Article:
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Marshall Elementary pumpkin patch returns
MARYSVILLE — For the special needs students at Marshall Elementary, the Rotary Club of Marysville’s pumpkin patch at the Plant Farm in Smokey Point was just a bit too far afield, so the Marysville Rotary again teamed up with staff and parents from Marshall Elementary and the Marysville Cooperative Education Program to bring the pumpkin patch to those kids.
For close to five hours on Thursday, Oct. 24, special education students ranging from preschool to fifth-grade classes ventured out into the soccer fields of Marshall Elementary to pick out their own small pumpkins, out of a field of about 75 pumpkins that were light enough for even the littlest of hands to lift.
Kelli Marble is both a developmental preschool teacher at Marshall Elementary and the parent of a child with special needs, so she understands the challenges of raising kids who might react poorly to Halloween novelties such as jack-o’-lanterns and spooky skeleton decorations.
Last year, before her students even went out to the school’s pumpkin patch, she took care to take the scare out of skeleton decorations by showing the children that “our bones are just what’s inside of us,” and had them cut into pumpkins to empty out the seeds.
“We wanted to demystify the unusual aspects of it, but we were also facing the reality of trying to transport our kids to the Rotary pumpkin patch, as well as how wheelchairs would maneuver once they got there,” Marble said of her special education students.
This year, Marble reported that the Marysville Rotary remained as helpful as ever, but because Rotary was flooded with far more requests for pumpkins, they couldn’t spare as many pumpkins for Marshall Elementary as the roughly 100 Rotary pumpkins that were strewn across the school’s soccer fields last year.
“What we got more of this year, though, was community involvement,” Marble said. “We had many more parents asking about it, and we got a lot more volunteers, 15 this year, up from the seven we had last year. The word of mouth from last year got everyone excited. School staff and families were helping set up the pumpkin patch in the morning, and Jim Jensen’s students even made posters to promote it. There was no shortage of care or support.”
While the Marysville Rotary donated the pumpkins, the staff and families of Marshall Elementary and the Marysville Cooperative Education Program donated candy and prizes for the activities in the school’s smaller gym.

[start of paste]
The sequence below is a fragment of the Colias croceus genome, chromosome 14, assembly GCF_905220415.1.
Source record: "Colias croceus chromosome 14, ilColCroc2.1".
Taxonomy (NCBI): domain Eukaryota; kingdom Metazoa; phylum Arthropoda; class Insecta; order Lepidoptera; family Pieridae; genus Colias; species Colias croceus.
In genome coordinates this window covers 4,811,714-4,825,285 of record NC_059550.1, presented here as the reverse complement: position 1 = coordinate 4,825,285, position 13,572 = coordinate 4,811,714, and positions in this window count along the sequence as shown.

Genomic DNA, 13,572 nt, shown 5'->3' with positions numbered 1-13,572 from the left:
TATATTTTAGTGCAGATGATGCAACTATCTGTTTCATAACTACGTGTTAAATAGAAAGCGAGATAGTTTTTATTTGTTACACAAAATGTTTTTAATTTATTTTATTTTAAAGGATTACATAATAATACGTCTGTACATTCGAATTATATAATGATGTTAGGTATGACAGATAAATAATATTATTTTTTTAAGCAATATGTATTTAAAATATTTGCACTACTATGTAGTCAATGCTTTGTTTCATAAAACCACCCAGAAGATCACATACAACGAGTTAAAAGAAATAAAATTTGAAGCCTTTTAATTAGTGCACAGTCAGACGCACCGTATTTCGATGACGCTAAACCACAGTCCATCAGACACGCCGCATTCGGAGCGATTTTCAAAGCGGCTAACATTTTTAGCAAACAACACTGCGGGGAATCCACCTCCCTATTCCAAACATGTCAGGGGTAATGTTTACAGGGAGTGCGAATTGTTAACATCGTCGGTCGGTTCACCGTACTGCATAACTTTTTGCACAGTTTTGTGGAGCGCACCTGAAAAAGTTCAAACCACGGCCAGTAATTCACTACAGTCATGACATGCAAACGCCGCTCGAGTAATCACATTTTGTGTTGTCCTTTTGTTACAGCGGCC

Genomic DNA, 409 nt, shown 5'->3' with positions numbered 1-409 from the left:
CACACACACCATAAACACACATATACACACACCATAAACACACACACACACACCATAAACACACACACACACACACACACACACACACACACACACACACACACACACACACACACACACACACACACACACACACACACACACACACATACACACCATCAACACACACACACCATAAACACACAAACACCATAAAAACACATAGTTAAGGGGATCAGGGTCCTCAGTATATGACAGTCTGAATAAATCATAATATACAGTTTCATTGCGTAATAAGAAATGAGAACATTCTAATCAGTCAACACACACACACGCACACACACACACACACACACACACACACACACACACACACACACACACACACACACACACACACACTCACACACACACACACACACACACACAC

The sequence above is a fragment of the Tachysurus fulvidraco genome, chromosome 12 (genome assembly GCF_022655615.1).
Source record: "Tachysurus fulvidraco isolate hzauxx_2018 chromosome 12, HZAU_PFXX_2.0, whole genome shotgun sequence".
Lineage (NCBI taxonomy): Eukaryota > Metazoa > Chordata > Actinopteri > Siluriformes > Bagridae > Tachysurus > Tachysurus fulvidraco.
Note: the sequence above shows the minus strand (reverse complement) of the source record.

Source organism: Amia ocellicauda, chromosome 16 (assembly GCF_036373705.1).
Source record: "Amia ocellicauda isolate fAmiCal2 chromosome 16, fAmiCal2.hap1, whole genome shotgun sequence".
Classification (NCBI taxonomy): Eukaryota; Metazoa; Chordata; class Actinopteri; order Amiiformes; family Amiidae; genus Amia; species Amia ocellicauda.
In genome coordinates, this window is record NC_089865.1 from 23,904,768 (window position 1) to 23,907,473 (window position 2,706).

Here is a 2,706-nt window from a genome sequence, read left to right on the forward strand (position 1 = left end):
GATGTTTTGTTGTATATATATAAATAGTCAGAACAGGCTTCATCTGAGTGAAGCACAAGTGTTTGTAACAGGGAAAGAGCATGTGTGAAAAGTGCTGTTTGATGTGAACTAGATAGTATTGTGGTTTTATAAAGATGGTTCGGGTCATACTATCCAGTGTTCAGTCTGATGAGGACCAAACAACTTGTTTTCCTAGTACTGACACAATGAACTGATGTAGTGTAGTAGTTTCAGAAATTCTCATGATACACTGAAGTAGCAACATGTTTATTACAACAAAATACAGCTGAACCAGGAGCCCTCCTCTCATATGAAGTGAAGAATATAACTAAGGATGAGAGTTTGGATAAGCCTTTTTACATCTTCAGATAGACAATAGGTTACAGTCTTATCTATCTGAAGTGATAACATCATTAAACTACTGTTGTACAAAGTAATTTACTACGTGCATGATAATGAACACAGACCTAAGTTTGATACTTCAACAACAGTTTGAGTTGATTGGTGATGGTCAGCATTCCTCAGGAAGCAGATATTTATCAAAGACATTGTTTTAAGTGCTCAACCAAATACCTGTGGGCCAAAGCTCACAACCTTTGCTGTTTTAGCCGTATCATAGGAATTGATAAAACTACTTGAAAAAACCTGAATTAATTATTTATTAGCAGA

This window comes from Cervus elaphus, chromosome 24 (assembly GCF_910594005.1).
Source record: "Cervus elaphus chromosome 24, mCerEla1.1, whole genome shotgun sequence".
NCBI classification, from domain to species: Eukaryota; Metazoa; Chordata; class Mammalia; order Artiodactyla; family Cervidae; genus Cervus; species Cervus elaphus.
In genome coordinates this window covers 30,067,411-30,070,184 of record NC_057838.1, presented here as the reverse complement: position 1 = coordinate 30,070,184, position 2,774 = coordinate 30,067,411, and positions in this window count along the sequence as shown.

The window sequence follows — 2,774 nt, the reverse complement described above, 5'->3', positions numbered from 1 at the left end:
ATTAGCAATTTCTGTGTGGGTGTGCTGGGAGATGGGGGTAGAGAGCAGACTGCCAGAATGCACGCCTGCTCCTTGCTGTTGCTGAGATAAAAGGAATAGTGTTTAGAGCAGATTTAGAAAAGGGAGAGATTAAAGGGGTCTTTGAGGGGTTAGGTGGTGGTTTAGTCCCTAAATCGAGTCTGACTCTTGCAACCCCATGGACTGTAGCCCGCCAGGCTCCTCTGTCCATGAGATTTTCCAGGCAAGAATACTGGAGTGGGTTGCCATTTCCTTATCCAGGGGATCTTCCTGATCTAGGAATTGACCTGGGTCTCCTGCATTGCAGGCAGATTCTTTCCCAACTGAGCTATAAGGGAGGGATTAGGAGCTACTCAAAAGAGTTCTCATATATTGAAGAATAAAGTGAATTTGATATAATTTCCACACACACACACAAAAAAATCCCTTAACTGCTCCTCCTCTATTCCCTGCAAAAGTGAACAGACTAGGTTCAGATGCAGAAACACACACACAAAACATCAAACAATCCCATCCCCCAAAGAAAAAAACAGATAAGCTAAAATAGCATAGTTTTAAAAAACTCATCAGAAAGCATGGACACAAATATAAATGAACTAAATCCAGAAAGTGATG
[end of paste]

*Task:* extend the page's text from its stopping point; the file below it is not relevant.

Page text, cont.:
“Last year’s event had more of a carnival theme,” Marble said. “This year’s decor and contests were more seasonally appropriate. Not only were there rubber spiders and monsters, but we collected between five and six bags of autumn leaves to scatter all over the pumpkin patch fields and in the small gym. A short slide in the gym let kids go into a dry wading pool full of leaves, and they could look for pencils and other prizes in another pool of leaves.”
All the Marshall Elementary preschool parents who spoke with The Marysville Globe agreed that their children enjoyed themselves during the event.
“It’s good for him to try something that gives him different sensory experiences,” said Stacey Henry, mother of Mason. “He likes to put his pumpkins in a pile and count them.”
“It’s been a wonderful time,” said Sara Miskin, mother of Corbin. “This is his first trip to a pumpkin patch, and the fact that we have the opportunity to experience this together, in a small town like Marysville, is just awesome. What I love about this school is that it welcomes parents to be a part of it.”
Lacy Callahan, mother of Waylon Payette, likewise appreciated that the Marshall Elementary pumpkin patch provided students with a field trip just outside of their classrooms.
“It also brings the parents together, so we can witness the atmosphere of our kids’ classes and see how they’re doing,” Callahan said. “I love that they put this all together for our little guys.”
“It’s wonderful that the staff, parents and community of Marshall Elementary are willing to go to all this work to allow these students to enjoy this stage of childhood,” said Dr. Becky Berg, superintendent of the Marysville School District, who happened to be visiting the school that day. “It lets kids be kids.”
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